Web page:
From: "Andrew Dunstan" <[EMAIL PROTECTED]> > Meeting FHS requirements is no bad thing, though. And the ability to > include a common configuration set in multiple instances is surely > useful to a number of people. After all, you aren't forced to use these > facilities - I typically don't.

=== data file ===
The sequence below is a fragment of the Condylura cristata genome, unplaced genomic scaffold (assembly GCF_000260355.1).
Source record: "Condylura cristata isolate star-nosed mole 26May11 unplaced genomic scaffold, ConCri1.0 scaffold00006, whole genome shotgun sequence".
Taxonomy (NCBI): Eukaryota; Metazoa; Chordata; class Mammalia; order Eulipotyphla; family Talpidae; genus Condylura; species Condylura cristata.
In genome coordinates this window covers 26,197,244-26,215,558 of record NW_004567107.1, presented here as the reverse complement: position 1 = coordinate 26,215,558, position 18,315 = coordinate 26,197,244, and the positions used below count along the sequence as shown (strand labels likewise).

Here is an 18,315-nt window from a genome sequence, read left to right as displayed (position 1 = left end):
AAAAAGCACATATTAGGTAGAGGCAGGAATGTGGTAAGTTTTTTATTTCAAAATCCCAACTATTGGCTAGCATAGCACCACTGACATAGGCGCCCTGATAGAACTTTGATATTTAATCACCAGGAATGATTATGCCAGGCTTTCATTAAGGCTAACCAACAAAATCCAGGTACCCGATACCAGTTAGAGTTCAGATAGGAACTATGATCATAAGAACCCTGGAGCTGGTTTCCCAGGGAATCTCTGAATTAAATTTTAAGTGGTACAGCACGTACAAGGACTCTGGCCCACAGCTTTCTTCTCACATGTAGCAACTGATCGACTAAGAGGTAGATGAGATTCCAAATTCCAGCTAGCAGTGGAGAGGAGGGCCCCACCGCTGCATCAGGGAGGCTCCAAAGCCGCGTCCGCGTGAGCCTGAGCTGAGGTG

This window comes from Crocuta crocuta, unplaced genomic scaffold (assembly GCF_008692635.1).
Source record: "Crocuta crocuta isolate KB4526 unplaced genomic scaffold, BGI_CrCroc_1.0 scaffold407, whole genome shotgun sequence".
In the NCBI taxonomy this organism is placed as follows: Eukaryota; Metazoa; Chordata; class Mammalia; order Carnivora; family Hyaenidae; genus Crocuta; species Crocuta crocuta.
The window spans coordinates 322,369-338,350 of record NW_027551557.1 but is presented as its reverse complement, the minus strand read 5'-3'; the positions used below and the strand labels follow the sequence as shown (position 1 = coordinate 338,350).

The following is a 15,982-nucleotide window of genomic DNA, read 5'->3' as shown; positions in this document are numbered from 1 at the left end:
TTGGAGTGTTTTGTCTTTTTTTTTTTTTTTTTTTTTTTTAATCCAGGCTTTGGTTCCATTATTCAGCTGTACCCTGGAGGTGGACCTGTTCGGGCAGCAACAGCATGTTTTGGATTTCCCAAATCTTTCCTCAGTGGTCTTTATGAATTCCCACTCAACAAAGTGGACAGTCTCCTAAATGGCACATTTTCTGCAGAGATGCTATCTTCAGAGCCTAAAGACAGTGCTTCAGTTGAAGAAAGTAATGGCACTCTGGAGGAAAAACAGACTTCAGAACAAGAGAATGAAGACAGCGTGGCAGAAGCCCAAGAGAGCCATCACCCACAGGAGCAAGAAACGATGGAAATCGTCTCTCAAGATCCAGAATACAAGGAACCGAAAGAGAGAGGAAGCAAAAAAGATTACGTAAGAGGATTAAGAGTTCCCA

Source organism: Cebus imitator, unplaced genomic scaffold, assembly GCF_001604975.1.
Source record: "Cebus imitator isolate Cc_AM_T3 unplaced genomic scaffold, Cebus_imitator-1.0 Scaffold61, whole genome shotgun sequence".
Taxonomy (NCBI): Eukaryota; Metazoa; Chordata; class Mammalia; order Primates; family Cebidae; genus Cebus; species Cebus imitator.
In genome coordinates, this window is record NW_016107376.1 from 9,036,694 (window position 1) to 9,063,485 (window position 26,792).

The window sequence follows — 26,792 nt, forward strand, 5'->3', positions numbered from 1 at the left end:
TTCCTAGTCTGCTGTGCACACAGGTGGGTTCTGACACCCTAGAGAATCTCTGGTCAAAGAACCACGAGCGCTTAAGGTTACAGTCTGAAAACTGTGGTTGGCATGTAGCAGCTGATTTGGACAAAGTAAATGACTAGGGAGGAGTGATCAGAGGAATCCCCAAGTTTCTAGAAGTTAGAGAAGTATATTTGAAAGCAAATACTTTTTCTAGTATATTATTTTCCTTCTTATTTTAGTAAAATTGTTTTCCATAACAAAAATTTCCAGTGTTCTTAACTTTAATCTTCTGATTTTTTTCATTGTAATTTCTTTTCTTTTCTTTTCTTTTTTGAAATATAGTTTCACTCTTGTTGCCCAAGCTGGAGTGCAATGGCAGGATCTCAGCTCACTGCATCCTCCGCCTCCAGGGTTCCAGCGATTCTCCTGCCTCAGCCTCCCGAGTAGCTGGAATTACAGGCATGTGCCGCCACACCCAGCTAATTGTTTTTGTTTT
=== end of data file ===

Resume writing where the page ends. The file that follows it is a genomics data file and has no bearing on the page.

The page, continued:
Thank you, Andrew-san. What I want to know is a more concreet thing. How useful are those facilities to what kind of users in what cases? Is there a reason why users in the real world positively use those facilities? If I want to develop an add-on tool that manipulates PostgreSQL settings even when PostgreSQL is stopped, should that tool support the environments where include directive is used and config files are placed outside the data directory? If the need for include directive and flexible config file placement is very low or vague, I thought I could say "this tool does not support those environments". Are any facilities (functions) provided in PostgreSQL that external tool developers can use to read/write config files? Suppose a user created a database instance manually, with the config files as follows: [$PGDATA/postgresql.conf] ... max_connections=10 include '/some_dir/some.conf' include '/other_dir/other.conf' [/some_dir/some.conf] ... max_connections=50 [/other_dir/other.conf] ... max_connections=100 If an external tool wants to determine the current value of max_connections or modify the setting, what should the tool do? Should the tool parse and write out the files by itself? ---------------------------(end of broadcast)--------------------------- TIP 1: if posting/reading through Usenet, please send an appropriate subscribe-nomail command to [EMAIL PROTECTED] so that your message can get through to the mailing list cleanly